advertising
Link to jump to start of content The Seattle Times Company Jobs Autos Homes Rentals NWsource Classifieds seattletimes.com
The Seattle Times Columnists
Traffic | Weather | Your account Movies | Restaurants | Today's events

Wednesday, March 29, 2006 - Page updated at 06:34 AM

Print

Wine Adviser

The Leonetti legacy: change with respect

Special to the Seattle Times

When I first visited Walla Walla in 1986, I was on assignment probing the far reaches of the known wine world for a magazine.

My editors were dubious until I mentioned that I would be visiting Leonetti Cellar to taste wine with Gary Figgins. Even in those primordial days, the name Leonetti brought with it a lot of prestige. Figgins was still working at Continental Can, still making his wines in a rustic shed behind his modest rambler on the outskirts of town, still tending a shy acre in his backyard that he had planted to cabernet and merlot in 1974. Success had come quickly — his first commercial wine, a 1978 cabernet sauvignon, was named the best cab in the country by the Winestate Wine Buying Guide. Yet Figgins remained a modest do-it-yourselfer who conducted his winemaking experiments largely on his own, sometimes discussing things over a bottle or two with his good friend Rick Small, of Woodward Canyon.

Leonetti was the first modern-day winery established in Walla Walla; but a decade later there were still only a half-dozen. And though Walla Walla had been officially designated as an AVA (in 1984), there were few grapes to be found in the area apart from the Seven Hills vineyard, which was actually in Oregon.

Figgins had to scout far and wide to find good sources for his merlots and cabernets. Yet he quickly established his winemaking style, a sensual blend of rich fruit and gorgeous barrel flavors that is still being emulated up and down the West Coast. He was also one of the first in the state to blend cabernet franc and petit verdot into his wines.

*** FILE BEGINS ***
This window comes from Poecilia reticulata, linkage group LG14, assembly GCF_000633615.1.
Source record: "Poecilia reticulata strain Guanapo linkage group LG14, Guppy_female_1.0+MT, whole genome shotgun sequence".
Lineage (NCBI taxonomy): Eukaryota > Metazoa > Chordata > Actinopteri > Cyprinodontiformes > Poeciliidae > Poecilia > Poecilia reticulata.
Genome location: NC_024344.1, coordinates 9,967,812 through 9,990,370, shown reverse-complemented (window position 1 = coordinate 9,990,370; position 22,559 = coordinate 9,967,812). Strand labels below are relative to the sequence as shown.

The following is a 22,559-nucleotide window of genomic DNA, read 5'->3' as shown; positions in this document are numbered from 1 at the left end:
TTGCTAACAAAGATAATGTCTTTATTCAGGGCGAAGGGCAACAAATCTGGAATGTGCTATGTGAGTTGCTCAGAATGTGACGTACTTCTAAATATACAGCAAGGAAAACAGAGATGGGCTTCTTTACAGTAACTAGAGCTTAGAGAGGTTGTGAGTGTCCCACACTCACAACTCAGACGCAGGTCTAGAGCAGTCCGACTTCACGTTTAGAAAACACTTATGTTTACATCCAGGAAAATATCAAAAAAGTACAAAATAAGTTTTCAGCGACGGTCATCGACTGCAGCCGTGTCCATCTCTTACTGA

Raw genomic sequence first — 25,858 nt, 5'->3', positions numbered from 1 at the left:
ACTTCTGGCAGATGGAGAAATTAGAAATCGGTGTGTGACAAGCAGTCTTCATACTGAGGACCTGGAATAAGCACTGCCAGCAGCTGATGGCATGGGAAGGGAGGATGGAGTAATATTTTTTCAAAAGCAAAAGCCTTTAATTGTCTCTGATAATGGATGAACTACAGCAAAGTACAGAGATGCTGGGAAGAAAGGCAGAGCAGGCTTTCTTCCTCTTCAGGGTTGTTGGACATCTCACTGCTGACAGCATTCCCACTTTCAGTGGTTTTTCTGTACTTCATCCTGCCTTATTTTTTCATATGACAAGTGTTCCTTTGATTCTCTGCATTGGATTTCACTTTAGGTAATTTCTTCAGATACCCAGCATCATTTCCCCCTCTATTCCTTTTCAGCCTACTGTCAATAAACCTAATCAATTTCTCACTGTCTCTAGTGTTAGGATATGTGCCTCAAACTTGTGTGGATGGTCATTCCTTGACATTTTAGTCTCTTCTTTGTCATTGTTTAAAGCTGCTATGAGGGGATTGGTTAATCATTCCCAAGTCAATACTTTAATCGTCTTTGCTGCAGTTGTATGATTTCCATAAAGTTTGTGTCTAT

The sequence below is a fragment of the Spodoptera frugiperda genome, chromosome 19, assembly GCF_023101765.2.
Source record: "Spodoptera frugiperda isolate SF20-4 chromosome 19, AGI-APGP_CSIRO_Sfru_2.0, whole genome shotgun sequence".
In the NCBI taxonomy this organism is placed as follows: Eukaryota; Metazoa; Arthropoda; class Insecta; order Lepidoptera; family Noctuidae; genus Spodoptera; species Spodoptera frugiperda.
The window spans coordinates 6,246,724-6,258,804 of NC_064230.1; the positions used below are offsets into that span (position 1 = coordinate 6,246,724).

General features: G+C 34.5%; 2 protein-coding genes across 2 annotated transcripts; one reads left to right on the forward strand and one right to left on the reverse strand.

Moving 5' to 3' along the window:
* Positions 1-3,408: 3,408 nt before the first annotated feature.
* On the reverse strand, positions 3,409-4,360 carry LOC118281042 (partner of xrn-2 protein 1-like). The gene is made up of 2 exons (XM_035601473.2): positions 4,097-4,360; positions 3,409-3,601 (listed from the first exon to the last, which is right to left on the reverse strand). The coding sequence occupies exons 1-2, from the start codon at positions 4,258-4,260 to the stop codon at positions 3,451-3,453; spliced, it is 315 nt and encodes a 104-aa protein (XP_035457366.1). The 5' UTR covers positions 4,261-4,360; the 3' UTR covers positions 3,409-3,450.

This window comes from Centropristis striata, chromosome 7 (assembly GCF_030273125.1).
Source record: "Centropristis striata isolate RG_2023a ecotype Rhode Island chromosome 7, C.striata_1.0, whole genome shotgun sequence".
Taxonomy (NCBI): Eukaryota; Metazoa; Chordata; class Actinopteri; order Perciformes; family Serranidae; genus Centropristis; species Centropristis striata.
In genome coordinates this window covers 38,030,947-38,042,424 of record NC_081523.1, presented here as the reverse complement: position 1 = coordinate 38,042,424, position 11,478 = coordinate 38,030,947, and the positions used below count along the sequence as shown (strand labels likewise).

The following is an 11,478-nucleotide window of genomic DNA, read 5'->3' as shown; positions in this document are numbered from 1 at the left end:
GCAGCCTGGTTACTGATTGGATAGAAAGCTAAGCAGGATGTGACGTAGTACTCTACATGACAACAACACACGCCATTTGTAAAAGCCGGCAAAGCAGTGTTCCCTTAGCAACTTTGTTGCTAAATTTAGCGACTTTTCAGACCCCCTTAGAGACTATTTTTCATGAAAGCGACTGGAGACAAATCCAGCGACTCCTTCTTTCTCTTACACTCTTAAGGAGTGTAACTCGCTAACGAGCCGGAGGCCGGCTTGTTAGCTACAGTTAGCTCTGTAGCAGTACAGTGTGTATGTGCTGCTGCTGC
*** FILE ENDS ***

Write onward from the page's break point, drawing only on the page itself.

When he finally retired from his machinist's job in the summer of 1989, he told me, "The knot in my stomach's gone. I've been making wine with a handicap for years. Now I've got a new lease — you haven't seen anything yet."

Time has proved him right. With Leonetti now entering its 29th commercial vintage, the decades of struggle and scraping by seem almost to have vanished. The Leonetti estate has grown, parcel by parcel, to include 28 acres of vineyard (the Loess Vineyard), several homes, a spectacular Tuscan-style winery with underground barrel caves and even a dedicated Tea Shed (the original winery building, now used to brew special compost for the vines). Production has climbed past 6,000 cases — roughly half merlot and the bulk of the other half cabernet sauvignon. In the best years, a small amount of a Walla Walla Valley Reserve wine is produced. Perhaps the best-kept secret is the (very) limited sangiovese, the least expensive (at $50) of the wines and, unfortunately, the rarest.

Leonetti wines have been remarkably consistent. The only new addition to the original lineup is the sangiovese, and the tight focus on just three or four releases annually only serves to heighten consumers' anticipation. The wines are introduced in March and doled out to mailing-list customers, restaurants and a few retail outlets. Highly allocated, but not impossible to find. (You almost always can find Leonetti offered at charity auctions, large and small, throughout the state).

Pick of the week